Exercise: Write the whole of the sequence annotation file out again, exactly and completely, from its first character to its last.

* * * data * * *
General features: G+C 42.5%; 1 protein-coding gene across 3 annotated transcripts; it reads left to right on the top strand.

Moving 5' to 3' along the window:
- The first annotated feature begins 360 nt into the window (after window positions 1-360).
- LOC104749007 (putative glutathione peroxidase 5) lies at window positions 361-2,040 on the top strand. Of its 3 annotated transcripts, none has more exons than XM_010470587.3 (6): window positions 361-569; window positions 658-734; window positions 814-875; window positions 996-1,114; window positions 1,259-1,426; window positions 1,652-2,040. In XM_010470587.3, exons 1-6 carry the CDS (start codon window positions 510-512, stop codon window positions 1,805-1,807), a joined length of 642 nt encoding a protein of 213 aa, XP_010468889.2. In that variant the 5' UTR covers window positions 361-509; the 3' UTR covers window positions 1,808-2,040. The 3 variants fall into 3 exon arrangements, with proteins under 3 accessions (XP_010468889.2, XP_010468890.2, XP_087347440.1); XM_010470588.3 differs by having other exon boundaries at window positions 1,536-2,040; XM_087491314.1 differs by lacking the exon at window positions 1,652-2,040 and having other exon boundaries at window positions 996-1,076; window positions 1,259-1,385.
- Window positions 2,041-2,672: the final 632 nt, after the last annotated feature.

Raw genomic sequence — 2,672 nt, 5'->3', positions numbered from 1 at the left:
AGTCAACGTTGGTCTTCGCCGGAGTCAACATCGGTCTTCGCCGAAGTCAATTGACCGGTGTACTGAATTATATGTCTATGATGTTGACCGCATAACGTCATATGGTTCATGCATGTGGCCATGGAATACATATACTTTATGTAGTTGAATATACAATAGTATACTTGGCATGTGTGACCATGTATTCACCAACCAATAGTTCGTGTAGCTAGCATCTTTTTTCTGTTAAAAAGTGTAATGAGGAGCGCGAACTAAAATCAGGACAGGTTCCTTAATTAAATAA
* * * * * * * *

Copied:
General features: G+C 42.5%; 1 protein-coding gene across 3 annotated transcripts; it reads left to right on the top strand.

Moving 5' to 3' along the window:
- The first annotated feature begins 360 nt into the window (after window positions 1-360).
- LOC104749007 (putative glutathione peroxidase 5) lies at window positions 361-2,040 on the top strand. Of its 3 annotated transcripts, none has more exons than XM_010470587.3 (6): window positions 361-569; window positions 658-734; window positions 814-875; window positions 996-1,114; window positions 1,259-1,426; window positions 1,652-2,040. In XM_010470587.3, exons 1-6 carry the CDS (start codon window positions 510-512, stop codon window positions 1,805-1,807), a joined length of 642 nt encoding a protein of 213 aa, XP_010468889.2. In that variant the 5' UTR covers window positions 361-509; the 3' UTR covers window positions 1,808-2,040. The 3 variants fall into 3 exon arrangements, with proteins under 3 accessions (XP_010468889.2, XP_010468890.2, XP_087347440.1); XM_010470588.3 differs by having other exon boundaries at window positions 1,536-2,040; XM_087491314.1 differs by lacking the exon at window positions 1,652-2,040 and having other exon boundaries at window positions 996-1,076; window positions 1,259-1,385.
- Window positions 2,041-2,672: the final 632 nt, after the last annotated feature.

Raw genomic sequence — 2,672 nt, 5'->3', positions numbered from 1 at the left:
AGTCAACGTTGGTCTTCGCCGGAGTCAACATCGGTCTTCGCCGAAGTCAATTGACCGGTGTACTGAATTATATGTCTATGATGTTGACCGCATAACGTCATATGGTTCATGCATGTGGCCATGGAATACATATACTTTATGTAGTTGAATATACAATAGTATACTTGGCATGTGTGACCATGTATTCACCAACCAATAGTTCGTGTAGCTAGCATCTTTTTTCTGTTAAAAAGTGTAATGAGGAGCGCGAACTAAAATCAGGACAGGTTCCTTAATTAAATAA